Dr. Alex E. Blazer

Department of English & Rhetoric

Georgia College & State University

Milledgeville, GA 31061

alex.blazer@gcsu.edu

alexeblazer.com

 

Jorie Graham's Errant Universalism

 

And then         no sound.

In the dark, cells dividing, cells

dividing further . . .

Something remembers them always and everywhere.

Always and everywhere. How consent to that         honor-

        —Jorie Graham, "Little Requiem"

 

My paper will probe Jorie Graham's last book of poetry, The Errancy, while exemplifying three poems ("Little Requiem," "Untitled One," and "Untitled Two") as models of a deconstructive ethics turned universalist poetics. As the epigraph detailing cell exhibits, Jorie Graham's poetics has always been one of obtuse abstraction enmeshed in transcendent elegance: the ineffable and indeterminate division of cells becomes a metaphor for how language, people, or ideology, though formed from difference, still engenders dissemination transcendence. This is to say that her poetry conflates a highly detailed and experiential subject matter—the intimacies of an intense relationship or the minutia of a stark memory—with the cosmos. In a phrase, her dissemination of details into the universe engenders a Platonic ideal. However, the tentative, fleeting, and even dissolute nature of her particulars (or her expression of those details) constitutes the paradox of her universalistic tendencies. She writes, desperately, toward the sun not only on but also from a crumbling epistemological/ontological position; she believes the paralyzing theories of postmodernism/ poststructuralism (the friction that is language, the deconstructive potential of all texts; the death of the author, identity as subject-position) but places her faith in the expressible, even universal, soul. The postmodern romantic, the romantic postmodernist. Because of and in spite of these postmodernist realizations, Graham actualizes particular, even idiosyncratic, details to a ontological level that merges them with universal experience, knowing full well that this transcendence is a construct. As the self has been decimated by high theory (cultural, linguistical, philosophical, and psychoanalytical), Graham shores up the fragments of her existence in order to disseminate them, and by extension her-soul, into the universe. Graham transforms the divisions of mind and body, which have been shown in contemporary theory to alienate us, into individual rungs on a ladder, albeit born of a particular cultural construct—romantic/postmodernistic, that rises toward a primary unity that exists beyond conflicting fleshes and contradictory ideologies.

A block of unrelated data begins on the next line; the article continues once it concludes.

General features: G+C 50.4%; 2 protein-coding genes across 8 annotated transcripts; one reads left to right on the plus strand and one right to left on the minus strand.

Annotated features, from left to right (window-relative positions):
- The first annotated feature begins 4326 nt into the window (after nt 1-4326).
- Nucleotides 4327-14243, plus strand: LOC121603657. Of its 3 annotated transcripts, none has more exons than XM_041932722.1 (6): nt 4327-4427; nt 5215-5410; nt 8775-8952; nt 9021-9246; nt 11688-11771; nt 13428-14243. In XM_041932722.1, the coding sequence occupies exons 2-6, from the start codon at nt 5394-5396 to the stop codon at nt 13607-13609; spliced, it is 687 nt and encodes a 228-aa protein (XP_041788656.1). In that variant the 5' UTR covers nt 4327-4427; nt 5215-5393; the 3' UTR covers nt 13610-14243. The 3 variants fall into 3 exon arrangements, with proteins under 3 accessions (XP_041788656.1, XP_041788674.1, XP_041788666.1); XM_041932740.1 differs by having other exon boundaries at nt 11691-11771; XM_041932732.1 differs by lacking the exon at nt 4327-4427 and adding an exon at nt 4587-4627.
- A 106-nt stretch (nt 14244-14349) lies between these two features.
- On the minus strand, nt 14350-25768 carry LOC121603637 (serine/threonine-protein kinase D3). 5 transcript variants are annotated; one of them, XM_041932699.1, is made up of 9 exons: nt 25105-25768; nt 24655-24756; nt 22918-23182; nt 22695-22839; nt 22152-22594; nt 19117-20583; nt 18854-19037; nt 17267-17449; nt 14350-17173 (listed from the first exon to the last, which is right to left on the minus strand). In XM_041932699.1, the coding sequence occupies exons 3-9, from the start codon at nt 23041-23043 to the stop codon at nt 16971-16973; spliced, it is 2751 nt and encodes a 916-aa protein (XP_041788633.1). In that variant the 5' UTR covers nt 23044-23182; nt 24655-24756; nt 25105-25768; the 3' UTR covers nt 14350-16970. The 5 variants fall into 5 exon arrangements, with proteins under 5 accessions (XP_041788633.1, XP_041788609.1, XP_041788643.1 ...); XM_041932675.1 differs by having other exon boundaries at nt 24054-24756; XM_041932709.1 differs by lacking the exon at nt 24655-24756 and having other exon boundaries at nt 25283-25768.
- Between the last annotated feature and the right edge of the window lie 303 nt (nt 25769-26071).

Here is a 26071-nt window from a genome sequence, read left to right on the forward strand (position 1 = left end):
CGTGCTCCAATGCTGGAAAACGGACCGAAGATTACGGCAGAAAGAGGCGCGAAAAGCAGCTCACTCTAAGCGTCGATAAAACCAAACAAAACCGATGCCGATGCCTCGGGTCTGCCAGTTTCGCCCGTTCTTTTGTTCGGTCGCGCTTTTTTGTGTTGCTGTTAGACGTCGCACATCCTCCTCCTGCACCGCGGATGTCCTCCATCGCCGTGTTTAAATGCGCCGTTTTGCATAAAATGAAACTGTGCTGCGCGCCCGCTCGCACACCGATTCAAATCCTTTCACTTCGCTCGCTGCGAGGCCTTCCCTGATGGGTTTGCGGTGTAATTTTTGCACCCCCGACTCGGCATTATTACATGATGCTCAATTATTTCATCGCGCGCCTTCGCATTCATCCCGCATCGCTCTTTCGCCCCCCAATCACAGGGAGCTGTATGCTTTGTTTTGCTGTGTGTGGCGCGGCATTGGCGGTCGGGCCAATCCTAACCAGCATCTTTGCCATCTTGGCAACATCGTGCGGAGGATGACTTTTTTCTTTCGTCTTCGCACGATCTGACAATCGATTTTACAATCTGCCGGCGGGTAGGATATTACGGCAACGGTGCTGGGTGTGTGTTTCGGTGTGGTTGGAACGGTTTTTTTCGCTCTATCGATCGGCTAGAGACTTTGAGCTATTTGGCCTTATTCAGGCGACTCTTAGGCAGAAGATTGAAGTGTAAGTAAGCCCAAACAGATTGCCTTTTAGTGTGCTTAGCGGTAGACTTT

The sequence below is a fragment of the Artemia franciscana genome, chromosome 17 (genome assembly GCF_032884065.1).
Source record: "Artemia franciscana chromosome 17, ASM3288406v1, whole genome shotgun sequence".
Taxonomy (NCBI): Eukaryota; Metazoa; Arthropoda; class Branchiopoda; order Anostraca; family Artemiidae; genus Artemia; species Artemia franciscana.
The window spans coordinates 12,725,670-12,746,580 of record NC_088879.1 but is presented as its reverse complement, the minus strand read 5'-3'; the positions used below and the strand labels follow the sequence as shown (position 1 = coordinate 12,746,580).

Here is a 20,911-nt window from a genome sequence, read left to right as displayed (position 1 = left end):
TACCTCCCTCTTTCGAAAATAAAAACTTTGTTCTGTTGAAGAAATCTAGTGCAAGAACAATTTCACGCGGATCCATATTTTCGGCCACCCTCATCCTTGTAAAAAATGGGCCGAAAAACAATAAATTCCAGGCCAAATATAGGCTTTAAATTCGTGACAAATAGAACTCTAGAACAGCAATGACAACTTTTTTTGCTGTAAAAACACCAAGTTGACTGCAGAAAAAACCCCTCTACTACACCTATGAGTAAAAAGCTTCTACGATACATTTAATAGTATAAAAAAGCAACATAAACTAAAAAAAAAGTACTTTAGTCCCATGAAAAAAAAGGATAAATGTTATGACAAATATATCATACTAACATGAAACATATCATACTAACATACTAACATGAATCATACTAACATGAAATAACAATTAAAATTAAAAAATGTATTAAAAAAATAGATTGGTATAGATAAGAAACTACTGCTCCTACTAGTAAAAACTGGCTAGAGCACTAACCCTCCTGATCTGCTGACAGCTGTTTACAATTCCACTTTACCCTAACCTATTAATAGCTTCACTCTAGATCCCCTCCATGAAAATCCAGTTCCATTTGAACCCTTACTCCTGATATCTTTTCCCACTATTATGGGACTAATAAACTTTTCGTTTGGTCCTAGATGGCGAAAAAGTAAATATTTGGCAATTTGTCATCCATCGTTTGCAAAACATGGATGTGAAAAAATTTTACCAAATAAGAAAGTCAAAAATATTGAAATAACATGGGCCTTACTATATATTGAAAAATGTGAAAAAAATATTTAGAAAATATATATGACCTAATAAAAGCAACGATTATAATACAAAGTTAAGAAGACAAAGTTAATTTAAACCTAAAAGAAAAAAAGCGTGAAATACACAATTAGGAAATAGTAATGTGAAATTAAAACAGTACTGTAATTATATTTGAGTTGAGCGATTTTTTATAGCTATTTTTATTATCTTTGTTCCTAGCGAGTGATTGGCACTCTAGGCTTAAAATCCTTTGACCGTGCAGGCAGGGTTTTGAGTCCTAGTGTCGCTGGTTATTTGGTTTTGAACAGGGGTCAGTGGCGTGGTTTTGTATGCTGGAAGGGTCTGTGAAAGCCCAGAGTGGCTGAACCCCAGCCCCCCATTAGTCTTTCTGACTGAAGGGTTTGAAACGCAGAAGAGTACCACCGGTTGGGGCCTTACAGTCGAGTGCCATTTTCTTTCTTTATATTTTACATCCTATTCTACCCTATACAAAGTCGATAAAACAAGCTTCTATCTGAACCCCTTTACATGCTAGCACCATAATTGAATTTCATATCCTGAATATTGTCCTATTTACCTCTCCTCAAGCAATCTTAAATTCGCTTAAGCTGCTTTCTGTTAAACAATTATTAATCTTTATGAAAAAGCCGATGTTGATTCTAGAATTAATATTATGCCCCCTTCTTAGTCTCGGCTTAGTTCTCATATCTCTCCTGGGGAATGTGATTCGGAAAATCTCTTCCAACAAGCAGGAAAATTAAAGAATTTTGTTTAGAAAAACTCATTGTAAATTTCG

This abstract summarizes my presentation, "Jorie Graham's Errant Universalism,"  Northeastern Modern Language Association, Buffalo, NY, April 7, 2000.